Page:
Do you think the President’s new strategy in Iraq along with the troop surge is:
Improving the Situation 19%
Not making much difference 34%
Making things worse 36%

That is right.  In “Red” North Carolina, the most military friendly state in the country, 70% of voters think the surge is either useless or counterproductive.

Dole has been an unapologetic supporter of Bush.  In fact, in February there was an article in the Charlotte Observer talking about how she was taking a stand separate from most of her fellow NC Republicans to support the surge loudly in public.  Sadly, I cant find that article without paying big bucks for it.

Add on top of all of these polls an article written by Stuart Rothenberg prior to these results about Texas and North Carolina.

In contrast, Democrats have won the past four gubernatorial elections in North Carolina, and the party last won a Senate seat in 1998. While Republicans hold all of the most high-profile statewide offices in Texas, Democrats hold the top offices in North Carolina. And while Republicans hold both chambers of the Texas state Legislature, Democrats have solid majorities in both chambers of the North Carolina Legislature.
On the other hand, Rep. Brad Miller and North Carolina Attorney General Roy Cooper reportedly are considering a challenge to Dole, and Tar Heel State Democrats are in a far stronger position to recruit a candidate against the Republican Senator.
Dole isn’t much more vulnerable until Democrats get a formidable candidate in the race, but if and when they do, the state’s dynamics, at the very least, offer them a scenario for success.

North Carolina, therefore, bears watching.

In light of all the polling that we have seen in this race, I would say Rothenberg’s analysis is actually pessimistic.  But, he is obviously correct in saying that we need a top tier challenger.  I personally want to see Brad Miller take up the banner.  But no matter who runs she is vulnerable.

For more info on this race, and on a Brad candidacy please visit this website.

I got some press for the Draft Brad website yesterday.  It is only online for now, but its a start.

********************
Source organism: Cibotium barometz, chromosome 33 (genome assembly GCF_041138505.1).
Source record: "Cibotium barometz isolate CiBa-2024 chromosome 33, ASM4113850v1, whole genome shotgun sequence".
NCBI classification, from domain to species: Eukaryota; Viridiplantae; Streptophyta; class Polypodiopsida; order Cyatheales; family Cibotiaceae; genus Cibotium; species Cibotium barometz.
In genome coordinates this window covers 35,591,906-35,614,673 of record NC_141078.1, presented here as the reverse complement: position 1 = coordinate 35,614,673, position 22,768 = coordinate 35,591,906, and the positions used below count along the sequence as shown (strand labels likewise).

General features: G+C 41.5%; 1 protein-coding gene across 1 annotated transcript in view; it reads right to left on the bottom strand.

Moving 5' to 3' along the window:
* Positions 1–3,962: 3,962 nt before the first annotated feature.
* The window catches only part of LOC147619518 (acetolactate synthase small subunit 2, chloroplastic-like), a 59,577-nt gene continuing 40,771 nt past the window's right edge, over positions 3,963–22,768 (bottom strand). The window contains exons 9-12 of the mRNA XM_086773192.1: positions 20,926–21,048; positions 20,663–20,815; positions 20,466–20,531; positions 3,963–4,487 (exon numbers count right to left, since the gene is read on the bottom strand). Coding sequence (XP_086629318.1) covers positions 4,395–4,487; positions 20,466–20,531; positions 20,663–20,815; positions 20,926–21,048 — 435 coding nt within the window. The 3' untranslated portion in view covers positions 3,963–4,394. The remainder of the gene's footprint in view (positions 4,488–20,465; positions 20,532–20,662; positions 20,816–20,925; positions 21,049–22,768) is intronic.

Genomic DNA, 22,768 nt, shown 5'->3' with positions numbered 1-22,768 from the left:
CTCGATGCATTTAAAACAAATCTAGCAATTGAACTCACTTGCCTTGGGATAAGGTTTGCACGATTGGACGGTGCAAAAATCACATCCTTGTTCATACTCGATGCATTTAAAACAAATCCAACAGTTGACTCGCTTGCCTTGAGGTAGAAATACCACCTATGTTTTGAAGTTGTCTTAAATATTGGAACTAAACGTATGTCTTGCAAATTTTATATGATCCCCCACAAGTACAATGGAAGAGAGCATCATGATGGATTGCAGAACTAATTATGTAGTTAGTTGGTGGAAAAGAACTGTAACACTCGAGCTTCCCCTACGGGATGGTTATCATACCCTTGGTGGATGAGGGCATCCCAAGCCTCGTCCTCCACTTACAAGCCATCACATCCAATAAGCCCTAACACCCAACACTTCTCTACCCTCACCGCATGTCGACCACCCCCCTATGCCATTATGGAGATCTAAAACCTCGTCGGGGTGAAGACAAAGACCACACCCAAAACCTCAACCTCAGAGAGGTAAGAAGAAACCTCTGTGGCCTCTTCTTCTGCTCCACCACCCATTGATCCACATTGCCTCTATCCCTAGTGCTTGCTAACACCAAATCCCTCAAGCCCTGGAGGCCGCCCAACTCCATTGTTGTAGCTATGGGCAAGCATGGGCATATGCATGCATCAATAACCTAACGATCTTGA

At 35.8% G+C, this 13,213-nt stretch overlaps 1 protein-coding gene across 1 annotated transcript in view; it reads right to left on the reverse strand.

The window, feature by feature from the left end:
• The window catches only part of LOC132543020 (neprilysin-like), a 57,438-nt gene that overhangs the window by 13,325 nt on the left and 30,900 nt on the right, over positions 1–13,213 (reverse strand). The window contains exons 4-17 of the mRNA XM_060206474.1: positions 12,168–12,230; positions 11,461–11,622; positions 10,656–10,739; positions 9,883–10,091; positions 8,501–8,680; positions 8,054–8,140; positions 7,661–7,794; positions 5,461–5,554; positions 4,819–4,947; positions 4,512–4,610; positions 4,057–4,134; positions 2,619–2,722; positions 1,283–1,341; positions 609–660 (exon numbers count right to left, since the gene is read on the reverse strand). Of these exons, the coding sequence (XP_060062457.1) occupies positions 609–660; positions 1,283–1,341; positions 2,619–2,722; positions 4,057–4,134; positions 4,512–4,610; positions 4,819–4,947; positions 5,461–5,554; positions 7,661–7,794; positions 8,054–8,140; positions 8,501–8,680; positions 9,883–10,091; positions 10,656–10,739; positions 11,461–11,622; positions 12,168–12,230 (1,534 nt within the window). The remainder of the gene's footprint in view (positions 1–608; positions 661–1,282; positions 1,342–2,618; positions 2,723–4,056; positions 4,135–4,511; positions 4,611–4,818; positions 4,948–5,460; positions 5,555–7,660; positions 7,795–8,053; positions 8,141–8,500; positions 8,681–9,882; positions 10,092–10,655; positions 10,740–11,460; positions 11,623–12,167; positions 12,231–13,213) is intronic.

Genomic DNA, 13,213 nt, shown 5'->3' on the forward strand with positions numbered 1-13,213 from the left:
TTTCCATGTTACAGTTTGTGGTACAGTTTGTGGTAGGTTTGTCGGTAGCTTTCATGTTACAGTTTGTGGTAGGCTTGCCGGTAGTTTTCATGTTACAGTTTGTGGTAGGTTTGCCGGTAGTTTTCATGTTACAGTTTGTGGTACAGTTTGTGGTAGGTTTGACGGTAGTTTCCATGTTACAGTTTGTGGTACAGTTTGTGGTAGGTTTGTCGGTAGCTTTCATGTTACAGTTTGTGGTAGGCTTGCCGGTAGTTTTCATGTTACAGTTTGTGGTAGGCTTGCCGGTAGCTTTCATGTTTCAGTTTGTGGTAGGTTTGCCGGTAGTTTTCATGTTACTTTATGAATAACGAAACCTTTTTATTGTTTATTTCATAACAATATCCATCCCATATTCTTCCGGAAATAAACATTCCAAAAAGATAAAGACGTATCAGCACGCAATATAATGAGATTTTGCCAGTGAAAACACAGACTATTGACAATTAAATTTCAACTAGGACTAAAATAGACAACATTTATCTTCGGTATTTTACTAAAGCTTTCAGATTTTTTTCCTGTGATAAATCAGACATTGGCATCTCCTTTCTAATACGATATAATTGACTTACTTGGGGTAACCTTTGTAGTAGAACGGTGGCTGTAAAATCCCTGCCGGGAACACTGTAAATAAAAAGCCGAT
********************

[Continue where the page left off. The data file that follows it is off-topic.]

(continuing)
NC-SEN: Roy Cooper Asked to Run

If Brad Miller runs for the Senate, he may have some company.

Many “Democrats in North Carolina and Washington, D.C., are beginning to zero in on state Attorney General Roy Cooper (D) as a particularly strong pick” to challenge Sen. Elizabeth Dole (R-NC) and “are urging him to enter the race,” according to Roll Call.

Other possibilities include Rep. Brad Miller, Gov. Mike Easley, former Joint Chiefs of Staff Chairman Hugh Shelton, state Sen. Kay Hagan and state Rep. Grier Martin — “though Easley is unlikely to run.”

This may be the best option as I do not know how easy or difficult it will be to hold Miller’s seat should he be nominated against Dole. Anyone from North Carolina want to comment.

But Can He Win Statewide? (NC-Sen)

As always, crossposted at BlueNC and DailyKos.

One of the most commonly asked questions about Brad Miller running for Senate against Elizabeth Dole is from people who dont think Brad Miller can win statewide. 

How can I answer this question?

I could wax poetic about Brad’s abilities to appeal to voters statewide.  Or I could tell you things about him that make me think that he can talk to rural voters and voters in a big city.

And then you could give me all the reasons you disagree.  But where would that leave us?

The only way I can think of objectively answering this is to offer an analysis of Brad’s past election results.  For reference I have included a map of Brad’s district.  This district was drawn for a Democrat to win, but it is only slightly Democratic.  Cook has its PVI as D+2.

As you can see, NC-13 contains all of Caswell and Person counties.  It also encompasses large portions of Granville and Rockingham counties.  All 4 of these counties are rather rural, and Republican.  Although the most Republican areas of the county are excluded from NC-13, they do not add up to many people.  These 4 counties are especially important because their rural nature means they are very similar to other areas throughout the state that Brad must be competitive in to beat Dole.